Monday, 4 August 2014

REWIND: Muddy Waters - 'You Need Love'

A little while ago, you may have heard news reports of the 60s band Spirit launching a lawsuit against Led Zeppelin after it was claimed that 'Stairway To Heaven' used an element from their song 'Taurus'. I decided to take a listen to the Spirit track, and do agree that its acoustic notes are pretty much identical to those that open Led Zep's all-time classic. But since then, it has dawned on me that Robert Plant, Jimmy Page, John Paul Jones and John Bonham had been "borrowing" from other songs a lot more often than many realise. Take, for instance, this 1962 track by Muddy Waters, which was written by Willie Dixon and originally released on the Chess label. While 'Whole Lotta Love' is defined by its unmistakable riff, a large portion of the lyrics appear to have been lifted from 'You Need Love'. In 1966, The Small Faces released a cover of the song entitled 'You Need Loving', which appears to have further influenced the Led Zep song.

The website Turn Me On Dead Man writes that "When a lawsuit was filed in the 1980s, a lawyer for the Led Zeppelin’s record company, Atlantic Records, offered only the weak defense, “It’s strange that someone would wait all that time [to file a suit].” The case was settled out of court and recent Led Zeppelin releases have given songwriting credit for “Whole Lotta Love” to Willie Dixon along with all four members of Led Zeppelin. Willie Dixon used the money received from this settlement for the Blues Heaven Foundation, which he founded in 1984. The mission of the Blues Heaven Foundation is to “to help artists and musicians obtain what is rightfully theirs, and to educate both adults and children on the history of the Blues and the business of music.” Until his death in 1992, Dixon worked on behalf of other artists to ensure that they received the royalties they were due for their music..."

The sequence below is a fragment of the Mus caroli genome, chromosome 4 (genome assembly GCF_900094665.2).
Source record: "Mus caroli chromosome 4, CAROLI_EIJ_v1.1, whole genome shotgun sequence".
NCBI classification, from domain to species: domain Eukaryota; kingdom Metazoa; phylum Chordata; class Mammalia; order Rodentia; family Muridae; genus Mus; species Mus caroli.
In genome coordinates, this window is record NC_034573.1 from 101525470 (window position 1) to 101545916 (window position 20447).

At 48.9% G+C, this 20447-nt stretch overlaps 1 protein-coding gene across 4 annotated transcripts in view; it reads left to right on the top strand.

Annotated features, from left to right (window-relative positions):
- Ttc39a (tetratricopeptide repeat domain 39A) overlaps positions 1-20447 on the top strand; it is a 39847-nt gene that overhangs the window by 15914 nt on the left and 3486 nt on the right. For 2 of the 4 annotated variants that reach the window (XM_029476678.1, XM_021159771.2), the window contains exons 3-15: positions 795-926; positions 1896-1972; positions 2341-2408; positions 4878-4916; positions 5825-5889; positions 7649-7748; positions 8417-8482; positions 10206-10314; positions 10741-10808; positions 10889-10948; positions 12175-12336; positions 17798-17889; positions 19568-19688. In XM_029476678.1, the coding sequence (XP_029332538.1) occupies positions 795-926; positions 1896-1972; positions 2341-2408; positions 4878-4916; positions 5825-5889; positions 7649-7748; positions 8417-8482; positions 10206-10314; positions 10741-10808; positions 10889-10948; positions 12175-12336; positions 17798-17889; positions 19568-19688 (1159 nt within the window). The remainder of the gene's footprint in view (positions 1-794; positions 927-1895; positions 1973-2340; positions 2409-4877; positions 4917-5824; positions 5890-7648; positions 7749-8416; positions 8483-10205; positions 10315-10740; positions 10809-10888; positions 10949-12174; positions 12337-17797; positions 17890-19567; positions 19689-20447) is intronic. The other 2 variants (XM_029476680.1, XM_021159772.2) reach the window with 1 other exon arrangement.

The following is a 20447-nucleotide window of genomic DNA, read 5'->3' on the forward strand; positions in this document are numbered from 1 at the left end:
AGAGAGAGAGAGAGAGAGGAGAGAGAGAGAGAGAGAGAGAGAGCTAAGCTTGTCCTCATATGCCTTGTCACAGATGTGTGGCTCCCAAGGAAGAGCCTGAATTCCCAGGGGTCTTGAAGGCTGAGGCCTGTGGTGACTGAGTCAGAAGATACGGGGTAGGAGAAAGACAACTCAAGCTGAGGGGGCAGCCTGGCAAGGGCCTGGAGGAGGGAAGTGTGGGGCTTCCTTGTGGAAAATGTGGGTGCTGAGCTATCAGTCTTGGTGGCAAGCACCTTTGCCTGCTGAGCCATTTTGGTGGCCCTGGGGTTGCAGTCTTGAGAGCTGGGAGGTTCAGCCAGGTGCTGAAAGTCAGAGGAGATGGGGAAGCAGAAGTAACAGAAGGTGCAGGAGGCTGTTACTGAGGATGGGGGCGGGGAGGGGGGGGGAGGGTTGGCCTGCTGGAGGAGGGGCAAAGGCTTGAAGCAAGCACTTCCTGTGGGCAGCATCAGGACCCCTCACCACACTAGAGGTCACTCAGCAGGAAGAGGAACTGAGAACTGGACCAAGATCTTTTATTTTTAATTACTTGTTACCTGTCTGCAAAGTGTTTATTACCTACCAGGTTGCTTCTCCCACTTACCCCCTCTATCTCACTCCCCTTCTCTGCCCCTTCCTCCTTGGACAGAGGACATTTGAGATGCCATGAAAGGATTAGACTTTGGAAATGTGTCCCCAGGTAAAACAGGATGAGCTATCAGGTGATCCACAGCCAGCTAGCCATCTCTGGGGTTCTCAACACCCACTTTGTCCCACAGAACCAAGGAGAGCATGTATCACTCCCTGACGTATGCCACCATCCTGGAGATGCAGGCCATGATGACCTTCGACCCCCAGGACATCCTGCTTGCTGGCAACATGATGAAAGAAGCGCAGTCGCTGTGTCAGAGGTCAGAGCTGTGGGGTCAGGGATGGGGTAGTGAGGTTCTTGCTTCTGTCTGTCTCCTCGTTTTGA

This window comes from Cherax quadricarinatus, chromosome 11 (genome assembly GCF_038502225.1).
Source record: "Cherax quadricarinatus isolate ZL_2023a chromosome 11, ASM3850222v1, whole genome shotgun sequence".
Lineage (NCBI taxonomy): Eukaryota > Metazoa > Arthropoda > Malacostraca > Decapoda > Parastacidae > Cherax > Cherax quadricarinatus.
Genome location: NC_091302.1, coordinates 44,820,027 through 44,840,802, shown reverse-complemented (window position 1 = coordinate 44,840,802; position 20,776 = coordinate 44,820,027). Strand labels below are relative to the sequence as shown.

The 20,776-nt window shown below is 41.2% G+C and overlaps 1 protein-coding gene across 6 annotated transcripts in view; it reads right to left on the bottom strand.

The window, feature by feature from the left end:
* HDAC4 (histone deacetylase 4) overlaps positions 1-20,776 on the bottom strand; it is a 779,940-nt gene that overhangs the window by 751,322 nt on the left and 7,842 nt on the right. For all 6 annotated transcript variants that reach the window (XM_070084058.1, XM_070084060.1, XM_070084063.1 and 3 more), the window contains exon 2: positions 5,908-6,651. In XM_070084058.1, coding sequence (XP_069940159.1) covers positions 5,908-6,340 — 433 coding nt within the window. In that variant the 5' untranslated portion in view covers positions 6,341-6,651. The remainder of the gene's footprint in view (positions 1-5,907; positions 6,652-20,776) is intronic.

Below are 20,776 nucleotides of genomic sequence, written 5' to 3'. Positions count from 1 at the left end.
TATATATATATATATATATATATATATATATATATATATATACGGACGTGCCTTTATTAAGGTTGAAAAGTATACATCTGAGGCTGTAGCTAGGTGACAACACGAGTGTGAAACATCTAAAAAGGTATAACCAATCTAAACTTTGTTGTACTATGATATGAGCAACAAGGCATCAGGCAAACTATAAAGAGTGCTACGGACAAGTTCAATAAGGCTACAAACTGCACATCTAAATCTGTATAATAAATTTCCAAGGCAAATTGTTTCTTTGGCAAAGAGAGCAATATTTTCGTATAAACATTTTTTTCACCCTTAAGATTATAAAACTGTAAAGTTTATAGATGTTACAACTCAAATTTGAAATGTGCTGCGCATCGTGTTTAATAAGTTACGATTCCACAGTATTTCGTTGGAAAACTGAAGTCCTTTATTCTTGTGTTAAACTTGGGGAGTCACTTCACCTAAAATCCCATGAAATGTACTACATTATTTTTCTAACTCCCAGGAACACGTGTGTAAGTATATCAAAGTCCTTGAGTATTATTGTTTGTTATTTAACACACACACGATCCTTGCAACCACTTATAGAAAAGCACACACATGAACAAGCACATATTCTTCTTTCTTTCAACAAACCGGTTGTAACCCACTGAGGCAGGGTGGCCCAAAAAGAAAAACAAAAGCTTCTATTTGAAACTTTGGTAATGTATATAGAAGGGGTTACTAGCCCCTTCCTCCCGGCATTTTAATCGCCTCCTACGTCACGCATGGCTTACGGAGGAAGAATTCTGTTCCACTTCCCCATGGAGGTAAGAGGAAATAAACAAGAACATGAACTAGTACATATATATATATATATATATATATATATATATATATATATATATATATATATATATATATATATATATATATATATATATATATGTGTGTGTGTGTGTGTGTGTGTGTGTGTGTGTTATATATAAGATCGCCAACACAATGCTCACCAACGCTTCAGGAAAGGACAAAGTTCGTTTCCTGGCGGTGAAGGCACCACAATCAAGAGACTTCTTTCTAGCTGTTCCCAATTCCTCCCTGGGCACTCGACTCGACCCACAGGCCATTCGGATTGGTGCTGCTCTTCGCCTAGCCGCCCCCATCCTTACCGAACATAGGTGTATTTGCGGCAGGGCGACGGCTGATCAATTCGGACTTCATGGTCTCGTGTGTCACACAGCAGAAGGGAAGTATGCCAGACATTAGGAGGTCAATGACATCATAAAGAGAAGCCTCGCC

1 comment:

  1. As a massive lifelong LZ fan, it is disheartening to see just how much Page (in particular) pinched in the early years (1968 to, say, 1971). It's a shame because if they'd just been upfront about it, they probably could have and would have avoided a lot of the headaches and accusations that have dogged them since.

    Muddy was great, though, wasn't he? The albums he did with Johnny Winter, in particular, are favorites of mine. Now with Johnny's sudden passing last month, they can jam together again up in the sky.